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Successful Endovascular Stent-Graft Repair for Complicated Type B Aortic Dissection Developed in a Patient with Polycystic Kidney Disease.

Jung CS, Park BW, Bang DW, Jang WH, Kim HS, Oh JH - Vasc Specialist Int (2015)

Bottom Line: Although endovascular stent-graft repair tends to show better outcomes than conventional therapies in complicated type B AD (TBAD), successful endovascular intervention of TBAD with malperfusion in a patient with PCKD has not been reported.Four days after discharge, he was rehospitalized with left leg pain and paresthesia due to left lower leg malperfusion.Thoracic endovascular stent-graft repair covering the primary tear site of dissection was performed successfully, leading to a decrease in false lumen and improvement of symptoms.

View Article: PubMed Central - PubMed

Affiliation: Division of Cardiology, Department of Internal Medicine, Soonchunhyang University Hospital, Seoul, Korea.

ABSTRACT
Polycystic kidney disease (PCKD) is rarely associated with aortic dissection (AD), which is a life-threatening disease. Although endovascular stent-graft repair tends to show better outcomes than conventional therapies in complicated type B AD (TBAD), successful endovascular intervention of TBAD with malperfusion in a patient with PCKD has not been reported. This case shows a 37-year-old male who had sudden onset of sharply stabbing epigastric pain with severe hypertension, who was diagnosed with TBAD and PCKD by a computed tomography and initially underwent medical treatment. Four days after discharge, he was rehospitalized with left leg pain and paresthesia due to left lower leg malperfusion. Thoracic endovascular stent-graft repair covering the primary tear site of dissection was performed successfully, leading to a decrease in false lumen and improvement of symptoms. We report the case of complicated TBAD in a patient with PCKD treated with endovascular stent-graft repair.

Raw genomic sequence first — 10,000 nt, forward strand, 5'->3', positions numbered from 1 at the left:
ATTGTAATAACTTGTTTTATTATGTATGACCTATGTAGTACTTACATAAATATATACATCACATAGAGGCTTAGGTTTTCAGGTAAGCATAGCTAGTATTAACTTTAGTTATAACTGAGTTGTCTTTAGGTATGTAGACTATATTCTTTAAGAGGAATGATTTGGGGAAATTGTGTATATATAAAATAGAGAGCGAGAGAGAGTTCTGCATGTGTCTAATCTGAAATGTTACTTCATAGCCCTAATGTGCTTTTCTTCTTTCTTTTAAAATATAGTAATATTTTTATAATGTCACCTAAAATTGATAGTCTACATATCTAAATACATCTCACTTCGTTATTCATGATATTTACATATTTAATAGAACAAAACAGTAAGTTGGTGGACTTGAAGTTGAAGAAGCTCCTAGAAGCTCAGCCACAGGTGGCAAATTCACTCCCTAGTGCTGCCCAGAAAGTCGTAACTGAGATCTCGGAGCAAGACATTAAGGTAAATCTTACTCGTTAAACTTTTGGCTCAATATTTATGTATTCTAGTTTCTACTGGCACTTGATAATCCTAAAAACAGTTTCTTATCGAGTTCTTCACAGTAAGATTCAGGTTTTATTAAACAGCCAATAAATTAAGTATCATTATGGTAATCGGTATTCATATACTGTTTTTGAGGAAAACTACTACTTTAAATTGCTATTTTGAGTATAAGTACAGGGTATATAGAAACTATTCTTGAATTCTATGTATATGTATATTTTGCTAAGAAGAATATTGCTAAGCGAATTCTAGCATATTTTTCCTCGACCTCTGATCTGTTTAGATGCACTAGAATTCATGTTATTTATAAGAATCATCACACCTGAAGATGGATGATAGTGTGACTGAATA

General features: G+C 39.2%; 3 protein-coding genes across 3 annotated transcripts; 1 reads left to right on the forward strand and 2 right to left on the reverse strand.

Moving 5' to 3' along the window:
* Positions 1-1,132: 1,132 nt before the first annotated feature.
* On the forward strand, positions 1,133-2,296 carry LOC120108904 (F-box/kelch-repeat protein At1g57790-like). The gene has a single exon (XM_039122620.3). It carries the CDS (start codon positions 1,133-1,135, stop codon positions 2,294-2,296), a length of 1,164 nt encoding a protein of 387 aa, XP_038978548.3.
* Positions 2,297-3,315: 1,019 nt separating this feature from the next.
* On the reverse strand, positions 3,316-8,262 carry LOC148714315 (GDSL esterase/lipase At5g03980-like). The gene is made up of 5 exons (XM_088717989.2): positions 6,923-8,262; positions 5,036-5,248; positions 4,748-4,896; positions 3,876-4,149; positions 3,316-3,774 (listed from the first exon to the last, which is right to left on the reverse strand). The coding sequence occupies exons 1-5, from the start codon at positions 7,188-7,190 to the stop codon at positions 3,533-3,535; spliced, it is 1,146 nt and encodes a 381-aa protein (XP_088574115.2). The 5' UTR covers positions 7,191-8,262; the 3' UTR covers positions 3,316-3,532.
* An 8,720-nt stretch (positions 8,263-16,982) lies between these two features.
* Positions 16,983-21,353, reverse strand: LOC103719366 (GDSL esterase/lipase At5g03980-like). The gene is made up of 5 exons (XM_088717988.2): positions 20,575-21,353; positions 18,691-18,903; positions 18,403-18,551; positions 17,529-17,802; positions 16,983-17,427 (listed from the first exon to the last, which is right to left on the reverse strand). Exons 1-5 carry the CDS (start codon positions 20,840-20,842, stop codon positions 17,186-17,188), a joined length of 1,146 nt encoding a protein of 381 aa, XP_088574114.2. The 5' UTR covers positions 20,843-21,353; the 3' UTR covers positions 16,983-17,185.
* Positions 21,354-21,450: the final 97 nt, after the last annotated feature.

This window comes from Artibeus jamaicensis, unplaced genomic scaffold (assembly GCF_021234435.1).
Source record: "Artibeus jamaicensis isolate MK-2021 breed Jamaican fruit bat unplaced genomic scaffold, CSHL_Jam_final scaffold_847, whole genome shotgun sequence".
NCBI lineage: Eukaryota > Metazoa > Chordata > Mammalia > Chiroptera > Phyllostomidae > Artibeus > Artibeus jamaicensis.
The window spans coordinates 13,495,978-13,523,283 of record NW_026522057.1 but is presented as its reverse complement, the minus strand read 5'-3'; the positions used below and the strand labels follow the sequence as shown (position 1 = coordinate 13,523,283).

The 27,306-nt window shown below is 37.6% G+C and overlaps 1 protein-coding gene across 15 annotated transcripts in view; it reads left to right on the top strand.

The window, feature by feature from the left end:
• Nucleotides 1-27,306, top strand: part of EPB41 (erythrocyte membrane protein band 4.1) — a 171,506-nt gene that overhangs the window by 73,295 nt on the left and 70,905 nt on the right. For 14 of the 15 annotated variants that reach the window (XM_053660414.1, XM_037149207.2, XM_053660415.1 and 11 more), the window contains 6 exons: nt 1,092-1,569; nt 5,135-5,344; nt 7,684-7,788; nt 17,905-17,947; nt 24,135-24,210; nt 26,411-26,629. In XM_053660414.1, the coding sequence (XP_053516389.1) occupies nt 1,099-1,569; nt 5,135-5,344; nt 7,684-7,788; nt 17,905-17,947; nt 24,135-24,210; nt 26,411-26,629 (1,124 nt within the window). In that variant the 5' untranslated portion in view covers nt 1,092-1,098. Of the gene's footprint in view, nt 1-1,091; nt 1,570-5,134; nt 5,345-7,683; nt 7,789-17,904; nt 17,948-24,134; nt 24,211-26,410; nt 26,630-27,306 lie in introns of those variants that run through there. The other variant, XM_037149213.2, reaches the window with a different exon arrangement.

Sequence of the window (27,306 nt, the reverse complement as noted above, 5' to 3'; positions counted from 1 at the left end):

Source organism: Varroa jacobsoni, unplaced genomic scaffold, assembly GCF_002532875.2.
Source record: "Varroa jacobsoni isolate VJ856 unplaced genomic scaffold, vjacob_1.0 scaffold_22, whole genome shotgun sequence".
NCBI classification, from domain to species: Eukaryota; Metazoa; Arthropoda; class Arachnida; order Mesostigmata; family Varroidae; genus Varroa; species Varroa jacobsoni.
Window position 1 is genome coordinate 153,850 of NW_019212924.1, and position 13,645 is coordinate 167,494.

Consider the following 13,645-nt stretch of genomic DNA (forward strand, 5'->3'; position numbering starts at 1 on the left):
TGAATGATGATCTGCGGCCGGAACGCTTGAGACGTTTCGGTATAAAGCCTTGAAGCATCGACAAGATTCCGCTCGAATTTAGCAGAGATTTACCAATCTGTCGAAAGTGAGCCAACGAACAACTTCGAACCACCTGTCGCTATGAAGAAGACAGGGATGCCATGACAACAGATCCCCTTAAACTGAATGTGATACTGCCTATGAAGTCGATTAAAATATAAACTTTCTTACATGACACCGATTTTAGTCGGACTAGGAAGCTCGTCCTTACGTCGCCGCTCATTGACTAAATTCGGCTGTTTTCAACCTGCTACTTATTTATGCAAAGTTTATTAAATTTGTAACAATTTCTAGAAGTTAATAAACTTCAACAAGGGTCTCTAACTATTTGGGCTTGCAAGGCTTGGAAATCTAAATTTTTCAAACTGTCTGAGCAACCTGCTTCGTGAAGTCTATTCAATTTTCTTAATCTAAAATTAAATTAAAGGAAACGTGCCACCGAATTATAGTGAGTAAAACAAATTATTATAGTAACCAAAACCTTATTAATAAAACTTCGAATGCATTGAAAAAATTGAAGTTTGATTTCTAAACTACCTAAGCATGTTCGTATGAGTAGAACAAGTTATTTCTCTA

No MeSH data available.


Related in: MedlinePlus

Computed tomography of the chest and abdomen. (A) Dissection of the aortic arch distal to the left subclavian artery, sagittal view and (B) transverse view. (C) Left common iliac artery is almost obstructed by the false lumen with thrombus (arrow). (D) Multiple variable-sized cystic lesions in the liver and both kidneys.
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f1-vsi-31-58: Computed tomography of the chest and abdomen. (A) Dissection of the aortic arch distal to the left subclavian artery, sagittal view and (B) transverse view. (C) Left common iliac artery is almost obstructed by the false lumen with thrombus (arrow). (D) Multiple variable-sized cystic lesions in the liver and both kidneys.